ST. PAUL (AP) - Minnesota's projected budget deficit has shrunk to $627 million, which is down more than 40 percent from the last estimate.

State lawmakers have just less than three months to figure out how to fix it.

The updated economic forecast released Thursday by state finance officials sets the tone for a legislative debate over a two-year budget.

The last forecast, released in December, showed a $1.1 billion deficit. That's the one Gov. Mark Dayton used to build his budget. He will release a supplemental budget sometime in March to account for the changed projection.

Republican State Representative Tim O'Driscoll of Sartell says this new number is good news for the state, and may force Governor Dayton to take some of the increased tax proposals off the table.

O'Driscoll says the budget forecast for the next biennium, after this current two-year cycle, shows a $700 million surplus.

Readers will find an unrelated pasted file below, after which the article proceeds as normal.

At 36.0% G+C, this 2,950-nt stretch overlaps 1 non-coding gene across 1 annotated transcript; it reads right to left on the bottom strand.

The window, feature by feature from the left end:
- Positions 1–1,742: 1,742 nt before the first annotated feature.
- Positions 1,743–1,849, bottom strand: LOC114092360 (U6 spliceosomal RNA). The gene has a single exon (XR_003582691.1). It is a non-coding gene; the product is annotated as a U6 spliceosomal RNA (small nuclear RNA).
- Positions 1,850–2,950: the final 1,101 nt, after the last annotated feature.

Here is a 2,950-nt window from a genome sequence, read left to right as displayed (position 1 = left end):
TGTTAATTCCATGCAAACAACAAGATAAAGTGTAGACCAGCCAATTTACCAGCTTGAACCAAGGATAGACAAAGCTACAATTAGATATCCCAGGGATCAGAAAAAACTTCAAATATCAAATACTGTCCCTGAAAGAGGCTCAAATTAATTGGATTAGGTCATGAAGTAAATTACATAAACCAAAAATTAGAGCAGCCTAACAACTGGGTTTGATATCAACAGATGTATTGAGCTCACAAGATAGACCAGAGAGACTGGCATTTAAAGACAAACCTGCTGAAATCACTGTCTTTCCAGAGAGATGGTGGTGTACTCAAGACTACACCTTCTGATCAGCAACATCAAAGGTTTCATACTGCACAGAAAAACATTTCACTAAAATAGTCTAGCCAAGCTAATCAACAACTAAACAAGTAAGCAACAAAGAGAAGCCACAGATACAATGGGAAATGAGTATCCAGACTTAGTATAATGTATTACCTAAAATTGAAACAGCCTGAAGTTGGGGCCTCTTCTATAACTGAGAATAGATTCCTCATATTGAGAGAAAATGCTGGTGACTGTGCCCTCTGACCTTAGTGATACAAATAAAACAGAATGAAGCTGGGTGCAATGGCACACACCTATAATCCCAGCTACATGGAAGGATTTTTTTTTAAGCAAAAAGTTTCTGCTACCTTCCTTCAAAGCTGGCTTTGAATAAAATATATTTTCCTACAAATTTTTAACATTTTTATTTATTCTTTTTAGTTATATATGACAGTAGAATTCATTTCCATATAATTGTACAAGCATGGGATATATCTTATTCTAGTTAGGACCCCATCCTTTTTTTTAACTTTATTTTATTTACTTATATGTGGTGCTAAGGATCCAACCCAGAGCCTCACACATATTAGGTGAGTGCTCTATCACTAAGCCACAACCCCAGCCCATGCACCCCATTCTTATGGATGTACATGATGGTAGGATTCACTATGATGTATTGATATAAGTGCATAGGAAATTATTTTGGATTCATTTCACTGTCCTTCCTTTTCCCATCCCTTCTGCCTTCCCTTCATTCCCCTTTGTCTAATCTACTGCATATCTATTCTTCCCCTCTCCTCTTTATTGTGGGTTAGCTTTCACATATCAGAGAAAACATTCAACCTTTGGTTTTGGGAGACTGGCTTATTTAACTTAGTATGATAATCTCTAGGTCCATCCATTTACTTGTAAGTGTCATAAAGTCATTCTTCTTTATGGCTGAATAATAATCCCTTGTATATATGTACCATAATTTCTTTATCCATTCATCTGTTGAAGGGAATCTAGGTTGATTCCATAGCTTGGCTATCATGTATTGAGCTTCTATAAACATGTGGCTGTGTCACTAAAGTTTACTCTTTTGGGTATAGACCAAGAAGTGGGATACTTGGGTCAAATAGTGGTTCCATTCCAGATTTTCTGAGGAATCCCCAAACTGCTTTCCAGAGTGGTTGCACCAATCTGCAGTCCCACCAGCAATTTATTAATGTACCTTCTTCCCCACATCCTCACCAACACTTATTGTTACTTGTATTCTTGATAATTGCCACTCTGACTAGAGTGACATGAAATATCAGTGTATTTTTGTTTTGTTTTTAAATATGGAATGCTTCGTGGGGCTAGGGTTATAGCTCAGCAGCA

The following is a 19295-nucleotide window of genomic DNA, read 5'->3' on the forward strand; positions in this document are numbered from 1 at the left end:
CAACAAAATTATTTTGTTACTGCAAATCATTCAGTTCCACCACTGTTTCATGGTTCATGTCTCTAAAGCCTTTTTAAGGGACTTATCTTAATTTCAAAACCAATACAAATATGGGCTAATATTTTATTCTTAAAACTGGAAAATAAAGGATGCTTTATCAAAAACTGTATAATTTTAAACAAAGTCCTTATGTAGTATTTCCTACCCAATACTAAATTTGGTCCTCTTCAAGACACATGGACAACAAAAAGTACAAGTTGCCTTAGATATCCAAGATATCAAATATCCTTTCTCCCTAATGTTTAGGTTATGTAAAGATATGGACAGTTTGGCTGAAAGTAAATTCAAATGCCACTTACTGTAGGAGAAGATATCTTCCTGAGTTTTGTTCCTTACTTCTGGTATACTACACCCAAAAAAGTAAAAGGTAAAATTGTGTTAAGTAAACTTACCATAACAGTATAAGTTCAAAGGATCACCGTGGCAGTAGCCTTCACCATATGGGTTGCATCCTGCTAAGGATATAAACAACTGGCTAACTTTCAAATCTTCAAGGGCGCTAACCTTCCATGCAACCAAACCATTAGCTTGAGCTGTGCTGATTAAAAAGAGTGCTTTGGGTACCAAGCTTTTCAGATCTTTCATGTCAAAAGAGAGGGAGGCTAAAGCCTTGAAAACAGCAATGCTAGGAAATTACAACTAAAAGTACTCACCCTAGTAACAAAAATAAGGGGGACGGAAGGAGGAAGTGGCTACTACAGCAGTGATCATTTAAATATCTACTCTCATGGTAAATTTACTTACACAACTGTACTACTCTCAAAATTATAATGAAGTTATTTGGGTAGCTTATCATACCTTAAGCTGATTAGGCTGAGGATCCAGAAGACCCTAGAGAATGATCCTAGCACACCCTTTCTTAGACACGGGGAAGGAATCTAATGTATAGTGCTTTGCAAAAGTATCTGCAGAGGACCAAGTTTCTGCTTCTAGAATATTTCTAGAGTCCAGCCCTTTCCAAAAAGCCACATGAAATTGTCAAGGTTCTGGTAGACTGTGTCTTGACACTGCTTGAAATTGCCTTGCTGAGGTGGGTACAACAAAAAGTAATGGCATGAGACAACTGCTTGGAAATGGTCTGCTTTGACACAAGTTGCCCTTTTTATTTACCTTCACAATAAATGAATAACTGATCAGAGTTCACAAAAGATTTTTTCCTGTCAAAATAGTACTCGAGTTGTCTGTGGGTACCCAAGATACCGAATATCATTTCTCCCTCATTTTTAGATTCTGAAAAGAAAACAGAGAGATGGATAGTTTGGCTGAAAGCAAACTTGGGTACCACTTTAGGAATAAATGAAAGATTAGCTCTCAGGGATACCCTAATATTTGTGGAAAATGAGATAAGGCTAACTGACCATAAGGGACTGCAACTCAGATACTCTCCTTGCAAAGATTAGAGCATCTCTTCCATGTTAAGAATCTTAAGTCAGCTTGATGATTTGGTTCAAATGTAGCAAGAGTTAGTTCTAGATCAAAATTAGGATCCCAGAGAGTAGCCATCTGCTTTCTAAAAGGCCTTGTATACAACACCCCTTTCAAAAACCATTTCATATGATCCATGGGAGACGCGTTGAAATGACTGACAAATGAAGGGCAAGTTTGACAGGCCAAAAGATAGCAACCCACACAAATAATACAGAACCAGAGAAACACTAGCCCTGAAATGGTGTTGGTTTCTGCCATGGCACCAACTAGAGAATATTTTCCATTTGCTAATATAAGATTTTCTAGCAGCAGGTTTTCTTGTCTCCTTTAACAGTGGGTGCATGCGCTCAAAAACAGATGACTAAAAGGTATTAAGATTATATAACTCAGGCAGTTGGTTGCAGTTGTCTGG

Republican State Senator John Pederson of St. Cloud says, with the smaller deficit, some of those tax changes should come off the table - specifically Dayton's plan to broaden and lower the sales tax.

State lawmakers have less than three months to figure out how to fix the $627 million shortfall.

The better news could prompt Dayton to scale back his proposed tax increases.

Minnesota legislators have hesitated from plunging too deeply into the budget process until receiving the new economic report.